Jon: “George came by. He visited [the set]. Of course, you know he and Dave go way back. It’s very interesting watching the two of them, because George would throw out some historical facts, and Dave would remind him that maybe he remembers a different account of certain things. It was very interesting.”
Dave: “I am the Padawan to this day. But it was a huge thrill for me to have him there, because I don’t think I ever would have considered doing live action without his teachings and his guidance. He really got me interested in it. So when he came by, that was a real thrill for me.”
Jon: “He was extremely proud – when I was talking to George without Dave there – because they had been working together for so long. Dave was just starting out in that position, and had really grown as a storyteller and writer, and really had absorbed all those lessons.”
Kathleen Kennedy had started off the panel introducing the two men. “I also have a feeling that everybody in this room knows that this guy is a rock star. I have to say, what could be more exciting than Dave Filoni directing live action,” she said to huge applause from the audience. “So the fact that Jon and Dave have come together and are working together on Mandalorian – I have to tell you, this has been the most fun, the most amazing experience.” Favreau, too, credited Filoni’s input on The Mandalorian, from brainstorming ideas during development to reviewing the draft proof-of-concept scripts Favreau wrote before the project was formally greenlit. Ultimately, he said, “I don’t think the show would be nearly what it is without our collaboration.”
- Exclusive: J.J. Abrams on Star Wars, Apple, and building Bad Robot into a Hollywood force (Nicole LaPorte & KC Ifeanyi, Fast Company; Apr. 9, 2019)
- Star Wars Movies Will Take a Break After Episode IX, Disney Says (Christopher Palmeri & Emily Chang, Bloomberg; Apr. 11, 2019)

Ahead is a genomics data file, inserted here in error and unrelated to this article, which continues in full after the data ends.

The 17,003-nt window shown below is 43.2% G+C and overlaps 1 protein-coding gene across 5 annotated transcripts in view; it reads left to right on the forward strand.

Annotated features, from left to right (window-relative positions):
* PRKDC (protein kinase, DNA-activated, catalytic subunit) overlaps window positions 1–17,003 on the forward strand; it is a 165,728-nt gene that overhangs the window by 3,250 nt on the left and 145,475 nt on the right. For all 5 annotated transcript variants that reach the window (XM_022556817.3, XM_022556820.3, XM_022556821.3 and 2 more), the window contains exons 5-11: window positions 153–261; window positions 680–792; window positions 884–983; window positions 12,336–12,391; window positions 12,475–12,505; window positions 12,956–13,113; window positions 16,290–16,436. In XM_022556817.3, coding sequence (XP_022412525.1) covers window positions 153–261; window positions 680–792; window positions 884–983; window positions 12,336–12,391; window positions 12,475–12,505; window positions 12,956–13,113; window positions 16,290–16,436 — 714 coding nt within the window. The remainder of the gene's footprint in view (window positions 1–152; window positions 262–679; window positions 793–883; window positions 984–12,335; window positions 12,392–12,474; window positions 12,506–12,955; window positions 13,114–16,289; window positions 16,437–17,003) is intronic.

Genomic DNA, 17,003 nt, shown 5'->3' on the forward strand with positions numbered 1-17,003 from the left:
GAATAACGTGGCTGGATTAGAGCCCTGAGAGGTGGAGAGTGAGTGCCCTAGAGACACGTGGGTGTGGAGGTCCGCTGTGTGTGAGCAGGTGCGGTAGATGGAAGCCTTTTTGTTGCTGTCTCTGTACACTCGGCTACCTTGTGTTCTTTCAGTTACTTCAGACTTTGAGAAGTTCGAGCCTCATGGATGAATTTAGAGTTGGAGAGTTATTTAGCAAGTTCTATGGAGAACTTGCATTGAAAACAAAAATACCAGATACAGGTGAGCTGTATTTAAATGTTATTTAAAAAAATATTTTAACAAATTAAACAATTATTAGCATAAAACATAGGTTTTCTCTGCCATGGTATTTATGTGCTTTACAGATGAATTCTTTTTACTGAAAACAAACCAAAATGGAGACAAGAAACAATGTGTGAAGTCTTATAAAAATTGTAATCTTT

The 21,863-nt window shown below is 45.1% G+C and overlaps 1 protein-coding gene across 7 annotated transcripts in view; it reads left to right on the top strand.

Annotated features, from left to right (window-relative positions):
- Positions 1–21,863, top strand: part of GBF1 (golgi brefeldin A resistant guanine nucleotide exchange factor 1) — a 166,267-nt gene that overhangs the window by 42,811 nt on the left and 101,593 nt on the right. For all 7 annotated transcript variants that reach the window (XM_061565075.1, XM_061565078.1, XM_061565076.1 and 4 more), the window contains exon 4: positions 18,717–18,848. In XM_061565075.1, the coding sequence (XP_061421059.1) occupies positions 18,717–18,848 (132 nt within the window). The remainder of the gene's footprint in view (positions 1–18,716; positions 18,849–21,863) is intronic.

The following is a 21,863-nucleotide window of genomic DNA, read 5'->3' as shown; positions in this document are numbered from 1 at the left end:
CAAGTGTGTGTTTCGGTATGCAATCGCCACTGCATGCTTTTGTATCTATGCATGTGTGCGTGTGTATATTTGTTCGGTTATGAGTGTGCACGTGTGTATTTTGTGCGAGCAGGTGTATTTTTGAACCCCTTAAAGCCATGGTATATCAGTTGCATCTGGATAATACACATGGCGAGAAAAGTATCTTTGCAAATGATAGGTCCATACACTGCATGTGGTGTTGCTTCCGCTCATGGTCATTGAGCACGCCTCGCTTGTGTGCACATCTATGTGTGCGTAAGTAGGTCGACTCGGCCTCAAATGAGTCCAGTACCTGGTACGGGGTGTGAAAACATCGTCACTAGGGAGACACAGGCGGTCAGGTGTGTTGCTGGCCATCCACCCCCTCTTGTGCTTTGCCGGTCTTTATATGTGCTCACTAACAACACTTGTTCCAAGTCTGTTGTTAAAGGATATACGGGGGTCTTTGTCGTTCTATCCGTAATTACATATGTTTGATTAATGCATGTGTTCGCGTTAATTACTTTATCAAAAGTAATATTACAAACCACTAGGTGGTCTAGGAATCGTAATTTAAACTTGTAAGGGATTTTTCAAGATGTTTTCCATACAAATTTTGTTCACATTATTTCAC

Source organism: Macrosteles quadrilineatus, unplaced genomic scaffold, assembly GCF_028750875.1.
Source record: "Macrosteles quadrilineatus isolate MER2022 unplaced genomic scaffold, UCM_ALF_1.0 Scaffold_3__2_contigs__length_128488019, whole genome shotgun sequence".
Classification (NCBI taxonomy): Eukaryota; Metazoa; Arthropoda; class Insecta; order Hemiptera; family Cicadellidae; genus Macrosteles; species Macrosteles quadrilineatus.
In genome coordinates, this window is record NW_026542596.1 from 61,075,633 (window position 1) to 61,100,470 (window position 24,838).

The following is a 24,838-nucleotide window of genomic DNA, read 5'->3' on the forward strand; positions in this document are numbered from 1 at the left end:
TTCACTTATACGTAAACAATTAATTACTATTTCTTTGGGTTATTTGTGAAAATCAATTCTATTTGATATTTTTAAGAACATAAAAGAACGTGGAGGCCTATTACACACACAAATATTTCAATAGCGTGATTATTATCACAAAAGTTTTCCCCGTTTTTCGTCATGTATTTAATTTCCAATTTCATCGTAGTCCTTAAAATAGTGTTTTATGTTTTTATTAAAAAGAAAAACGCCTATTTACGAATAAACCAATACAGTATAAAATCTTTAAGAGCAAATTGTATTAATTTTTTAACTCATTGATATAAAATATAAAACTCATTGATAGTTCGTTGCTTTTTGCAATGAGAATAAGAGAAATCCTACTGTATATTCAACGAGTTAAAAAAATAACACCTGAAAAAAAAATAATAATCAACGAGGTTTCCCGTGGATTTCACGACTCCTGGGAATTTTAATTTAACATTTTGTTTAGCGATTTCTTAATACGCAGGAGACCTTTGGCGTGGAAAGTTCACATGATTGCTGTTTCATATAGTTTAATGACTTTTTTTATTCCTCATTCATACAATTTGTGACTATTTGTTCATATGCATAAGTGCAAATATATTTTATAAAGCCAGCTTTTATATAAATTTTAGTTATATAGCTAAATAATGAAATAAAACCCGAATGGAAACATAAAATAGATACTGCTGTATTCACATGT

- Lucasfilm’s Kathleen Kennedy on Planning “Next 10 Years” of Star Wars Films (Graeme McMillan, The Hollywood Reporter; Apr. 12, 2019)
- JJ Abrams Explains The Title of ‘Star Wars: The Rise of Skywalker’, George Lucas’ Involvement And Palpatine’s Return (Peter Sciretta, /Film; Apr. 12, 2019)
- How George Lucas Helped Finish Star Wars: The Rise of Skywalker (IGN; Apr. 12, 2019)
- The Rise of Skywalker Cast on Paying Off the New Star Wars Trilogy (IGN; Apr. 12, 2019)
- The Cast of ‘Star Wars: The Rise of Skywalker’ React to the Teaser Trailer (Fandango All Access; Apr. 12, 2019)
- Lucasfilm putting the Star Wars movies ‘on hiatus’ after this year (Anthony Breznican, Entertainment Weekly; Apr. 13, 2019)
- Daisy Ridley on ‘Star Wars: The Rise of Skywalker’ Expectations (MTV News; Apr. 15, 2019)
- J.J. Abrams on Ending the ‘Star Wars’ Trilogy with ‘The Rise of Skywalker’ (MTV News; Apr. 17, 2019)
B.J. has served as editor of FANgirl Blog from its inception, as well as contributing reviews and posts on a range of topics. He edited Tricia’s novel Wynde, and is collaborating with her on several future projects set in that original universe.
Currently a tenured law professor in Florida, B.J. has been a practicing lawyer in Washington, D.C., a law clerk to a federal appeals court judge, and a law journal editor-in-chief. He is also a proud geek dad whose son who is a big fan of Star Wars and The Clone Wars.